This afternoon/evening there will be the second televised debate (C-SPAN in the U.S., around 3 p.m. Eastern) between the three major parties in the U.K. election, with a focus on foreign policy. The big deal coming out of last week’s first debate is the possibility that the Liberal Democrats – a third party – has gained significantly in most national polls. Since the U.K. is a parliamentary democracy where citizens do not vote directly for the prime minister, it seems a long shot that the Liberal Democrats would gain enough seats (they currently have about 10 percent of Parliament) to form a majority government (a gain of roughly 260 seats). The election is May 6.
But it does not seem such a long shot that an improved standing from the Liberal Democrats could make a coalition government necessary. (Such a coalition government would likely not last long.) As part of any power-sharing arrangement, the Liberal Democrats could obtain assurances of certain policy objectives, ministerial appointments, or other priorities. Like it or not, the position of science minister, even if returned to official cabinet status, may well be one of those “minor” jobs given to the Liberal Democrats as a carrot to join a government. I use quotes to indicate I don’t think the job minor, but realistically it is not considered a plum ministerial spot. Remember, these are politicians serving in the position, not civil servants.
Even if Dr. Evan Harris – the Liberal Democrat shadow minister for science – does not become science minister, it’s worth looking at the manifestos of each major party to see what they have for science.
The Campaign for Science and Engineering (CaSE) in the U.K. has done this. (As an aside, CaSE has done excellent work in pursuing responses from parties on science issues, much better than U.S. counterparts did in 2008. Whether that reflects the relative attention to science in that campaign or the organizational power of U.S. advocates is an open question.)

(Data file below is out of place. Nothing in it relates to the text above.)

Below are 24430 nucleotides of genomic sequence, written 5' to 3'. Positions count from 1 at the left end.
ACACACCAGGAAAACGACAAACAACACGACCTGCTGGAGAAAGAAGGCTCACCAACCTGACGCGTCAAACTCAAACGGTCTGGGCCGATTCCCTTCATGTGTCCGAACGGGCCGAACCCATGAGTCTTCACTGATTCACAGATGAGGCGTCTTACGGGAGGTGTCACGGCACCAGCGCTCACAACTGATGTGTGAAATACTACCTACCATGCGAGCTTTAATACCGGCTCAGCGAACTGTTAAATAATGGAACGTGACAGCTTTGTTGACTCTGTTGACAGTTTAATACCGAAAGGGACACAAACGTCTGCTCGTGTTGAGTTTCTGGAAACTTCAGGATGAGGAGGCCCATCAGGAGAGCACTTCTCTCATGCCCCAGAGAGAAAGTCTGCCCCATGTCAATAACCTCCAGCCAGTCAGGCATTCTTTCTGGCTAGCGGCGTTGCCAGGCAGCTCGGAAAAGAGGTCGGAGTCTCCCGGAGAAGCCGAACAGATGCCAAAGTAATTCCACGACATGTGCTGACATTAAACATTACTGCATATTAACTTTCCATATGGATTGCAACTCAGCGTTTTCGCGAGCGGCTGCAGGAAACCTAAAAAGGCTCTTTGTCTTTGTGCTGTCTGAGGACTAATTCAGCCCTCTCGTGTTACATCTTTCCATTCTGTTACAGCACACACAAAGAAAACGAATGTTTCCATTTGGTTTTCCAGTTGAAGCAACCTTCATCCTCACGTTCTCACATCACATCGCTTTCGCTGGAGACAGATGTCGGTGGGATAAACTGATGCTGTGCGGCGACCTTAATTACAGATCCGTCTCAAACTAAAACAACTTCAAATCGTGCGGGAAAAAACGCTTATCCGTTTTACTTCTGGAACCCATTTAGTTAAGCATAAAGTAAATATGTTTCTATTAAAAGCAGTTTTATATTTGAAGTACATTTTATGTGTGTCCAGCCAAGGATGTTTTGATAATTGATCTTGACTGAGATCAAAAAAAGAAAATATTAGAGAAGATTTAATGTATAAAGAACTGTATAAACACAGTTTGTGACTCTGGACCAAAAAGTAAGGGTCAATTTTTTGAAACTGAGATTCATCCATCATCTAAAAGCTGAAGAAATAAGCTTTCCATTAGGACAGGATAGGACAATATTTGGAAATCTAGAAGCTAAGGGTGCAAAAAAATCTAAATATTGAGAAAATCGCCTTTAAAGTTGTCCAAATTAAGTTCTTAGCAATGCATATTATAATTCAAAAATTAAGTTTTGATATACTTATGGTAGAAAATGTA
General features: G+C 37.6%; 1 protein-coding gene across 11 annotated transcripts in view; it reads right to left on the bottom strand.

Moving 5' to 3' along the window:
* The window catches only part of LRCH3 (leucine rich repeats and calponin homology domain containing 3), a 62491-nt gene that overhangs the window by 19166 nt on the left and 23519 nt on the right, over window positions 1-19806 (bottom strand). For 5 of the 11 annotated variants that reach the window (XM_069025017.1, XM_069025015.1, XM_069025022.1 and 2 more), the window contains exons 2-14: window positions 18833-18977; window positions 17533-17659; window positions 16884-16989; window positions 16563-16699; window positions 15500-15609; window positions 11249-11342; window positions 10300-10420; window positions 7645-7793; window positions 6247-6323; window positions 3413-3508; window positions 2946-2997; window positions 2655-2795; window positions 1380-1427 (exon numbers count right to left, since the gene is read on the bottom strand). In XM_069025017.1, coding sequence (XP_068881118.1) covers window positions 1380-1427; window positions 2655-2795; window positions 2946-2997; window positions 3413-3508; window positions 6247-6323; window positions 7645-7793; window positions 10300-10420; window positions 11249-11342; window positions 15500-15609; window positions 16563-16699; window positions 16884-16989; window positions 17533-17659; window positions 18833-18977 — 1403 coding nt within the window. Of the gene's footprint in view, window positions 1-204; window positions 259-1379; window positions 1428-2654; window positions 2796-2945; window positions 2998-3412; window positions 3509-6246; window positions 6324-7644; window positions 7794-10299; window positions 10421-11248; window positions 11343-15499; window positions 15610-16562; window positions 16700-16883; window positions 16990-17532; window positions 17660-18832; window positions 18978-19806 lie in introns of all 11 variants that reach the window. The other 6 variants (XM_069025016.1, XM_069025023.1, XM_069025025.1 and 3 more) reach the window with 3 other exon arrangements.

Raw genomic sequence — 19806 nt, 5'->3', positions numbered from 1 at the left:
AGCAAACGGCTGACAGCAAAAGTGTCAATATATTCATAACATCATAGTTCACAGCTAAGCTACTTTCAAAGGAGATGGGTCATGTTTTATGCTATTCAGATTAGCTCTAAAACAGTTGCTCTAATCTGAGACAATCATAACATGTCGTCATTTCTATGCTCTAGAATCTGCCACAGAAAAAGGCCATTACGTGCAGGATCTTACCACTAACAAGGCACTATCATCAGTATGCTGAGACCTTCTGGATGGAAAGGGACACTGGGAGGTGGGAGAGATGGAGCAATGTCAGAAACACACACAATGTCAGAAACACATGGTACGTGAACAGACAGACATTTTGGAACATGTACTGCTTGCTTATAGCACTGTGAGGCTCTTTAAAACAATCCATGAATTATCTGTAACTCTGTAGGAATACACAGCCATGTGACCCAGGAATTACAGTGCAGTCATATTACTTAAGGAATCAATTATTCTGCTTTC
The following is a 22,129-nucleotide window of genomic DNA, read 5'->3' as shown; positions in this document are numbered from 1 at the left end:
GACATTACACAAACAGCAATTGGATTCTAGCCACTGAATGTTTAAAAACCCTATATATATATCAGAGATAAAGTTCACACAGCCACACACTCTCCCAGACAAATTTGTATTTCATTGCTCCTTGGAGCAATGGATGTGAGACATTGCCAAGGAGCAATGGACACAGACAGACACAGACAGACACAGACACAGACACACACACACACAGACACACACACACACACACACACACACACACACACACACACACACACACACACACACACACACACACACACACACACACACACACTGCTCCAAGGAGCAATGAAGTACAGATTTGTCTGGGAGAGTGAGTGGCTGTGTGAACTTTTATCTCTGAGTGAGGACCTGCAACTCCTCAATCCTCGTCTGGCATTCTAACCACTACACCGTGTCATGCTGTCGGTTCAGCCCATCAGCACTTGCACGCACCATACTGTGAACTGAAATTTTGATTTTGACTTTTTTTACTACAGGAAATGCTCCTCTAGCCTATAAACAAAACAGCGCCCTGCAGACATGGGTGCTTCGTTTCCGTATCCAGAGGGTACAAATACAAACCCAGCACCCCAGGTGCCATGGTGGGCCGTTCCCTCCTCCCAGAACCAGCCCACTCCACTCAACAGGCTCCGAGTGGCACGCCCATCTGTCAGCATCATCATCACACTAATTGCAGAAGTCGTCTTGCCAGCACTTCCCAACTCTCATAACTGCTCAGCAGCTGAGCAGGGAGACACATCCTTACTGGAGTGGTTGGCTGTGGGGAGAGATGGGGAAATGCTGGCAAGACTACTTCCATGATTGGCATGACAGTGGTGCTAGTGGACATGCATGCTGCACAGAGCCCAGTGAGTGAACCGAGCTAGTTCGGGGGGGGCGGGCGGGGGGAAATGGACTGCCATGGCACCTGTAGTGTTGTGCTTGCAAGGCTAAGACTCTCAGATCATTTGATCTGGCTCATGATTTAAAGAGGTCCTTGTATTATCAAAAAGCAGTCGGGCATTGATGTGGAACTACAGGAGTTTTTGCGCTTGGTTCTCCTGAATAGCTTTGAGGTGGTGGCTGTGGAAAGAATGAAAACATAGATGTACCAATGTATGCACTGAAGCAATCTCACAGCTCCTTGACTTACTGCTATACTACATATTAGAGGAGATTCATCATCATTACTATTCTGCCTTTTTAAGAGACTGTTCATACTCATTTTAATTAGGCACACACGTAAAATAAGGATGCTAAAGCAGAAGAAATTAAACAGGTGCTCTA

CaSE sent each party leader a letter asking for their positions with respect to science and technology issues. The Conservatives and the Liberal Democrats have responded so far (while the Conservative leader kept mum on science before the campaign, now it’s the Prime Minister who has yet to speak on it). Of the two letters, the Liberal Democrats have offered more detailed proposals than the Conservatives, and the Liberal Democrats have also addressed issues of specific interest to the U.K. scientific community to a much greater degree.
Each party has also released a manifesto, in which you can see their language on science and technology, and get some sense (if only implied) of the relative importance they place on the issue. You can access those documents, and CaSE via the CaSE Diary on the subject (entries dated April 12 and 13). Outside of the issues I’ve followed in this blog (science advice, Research Excellence Framework, ring fenced budgets) or have seen reported extensively in the U.S. (hacked emails), I don’t know enough about some of the issues addressed here to comment effectively.
While it would be easy to say that the Liberal Democrats represent the science vote in this election, it’s not that simple. Certainly of the three parties they’ve committed the most resources to science issues in this election. But they are a smaller party aiming to hit some niche constituencies that the larger parties may take for granted. Also, in at least one science issue – the use of impact criteria in the Research Excellence Framework – the Conservatives have taken the strongest stance against it (delaying their use two years for further review). Dr. Harris, while talented in being an opposition figure, may lack the political skills or willingness to compromise seen by his counterparts in Labour and the Conservatives.
Of course, Liberal Democrat leader Clegg could get clobbered in today’s debate, rendering most of my speculation moot.